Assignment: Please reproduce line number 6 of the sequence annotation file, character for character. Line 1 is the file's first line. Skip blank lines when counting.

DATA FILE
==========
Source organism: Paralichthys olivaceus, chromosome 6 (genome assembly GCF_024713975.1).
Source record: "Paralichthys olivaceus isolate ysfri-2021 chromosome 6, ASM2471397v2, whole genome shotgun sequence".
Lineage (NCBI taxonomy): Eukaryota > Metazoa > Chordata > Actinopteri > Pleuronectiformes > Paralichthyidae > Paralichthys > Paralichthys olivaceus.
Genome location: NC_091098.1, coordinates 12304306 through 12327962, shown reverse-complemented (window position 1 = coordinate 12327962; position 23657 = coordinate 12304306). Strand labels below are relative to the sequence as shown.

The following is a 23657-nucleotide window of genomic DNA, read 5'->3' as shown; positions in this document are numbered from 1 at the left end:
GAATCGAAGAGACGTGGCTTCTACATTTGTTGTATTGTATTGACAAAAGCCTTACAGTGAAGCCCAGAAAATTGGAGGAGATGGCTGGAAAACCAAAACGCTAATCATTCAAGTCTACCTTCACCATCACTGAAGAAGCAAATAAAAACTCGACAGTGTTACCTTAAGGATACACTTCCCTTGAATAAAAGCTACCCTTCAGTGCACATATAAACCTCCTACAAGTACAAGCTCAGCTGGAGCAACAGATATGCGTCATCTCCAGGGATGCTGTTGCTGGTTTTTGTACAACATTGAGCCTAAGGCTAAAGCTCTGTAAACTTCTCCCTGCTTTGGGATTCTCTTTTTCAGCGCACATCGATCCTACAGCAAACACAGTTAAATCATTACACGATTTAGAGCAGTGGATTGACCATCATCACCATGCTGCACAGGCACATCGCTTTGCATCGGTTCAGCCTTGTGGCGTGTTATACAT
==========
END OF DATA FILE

GAATCGAAGAGACGTGGCTTCTACATTTGTTGTATTGTATTGACAAAAGCCTTACAGTGAAGCCCAGAAAATTGGAGGAGATGGCTGGAAAACCAAAACGCTAATCATTCAAGTCTACCTTCACCATCACTGAAGAAGCAAATAAAAACTCGACAGTGTTACCTTAAGGATACACTTCCCTTGAATAAAAGCTACCCTTCAGTGCACATATAAACCTCCTACAAGTACAAGCTCAGCTGGAGCAACAGATATGCGTCATCTCCAGGGATGCTGTTGCTGGTTTTTGTACAACATTGAGCCTAAGGCTAAAGCTCTGTAAACTTCTCCCTGCTTTGGGATTCTCTTTTTCAGCGCACATCGATCCTACAGCAAACACAGTTAAATCATTACACGATTTAGAGCAGTGGATTGACCATCATCACCATGCTGCACAGGCACATCGCTTTGCATCGGTTCAGCCTTGTGGCGTGTTATACAT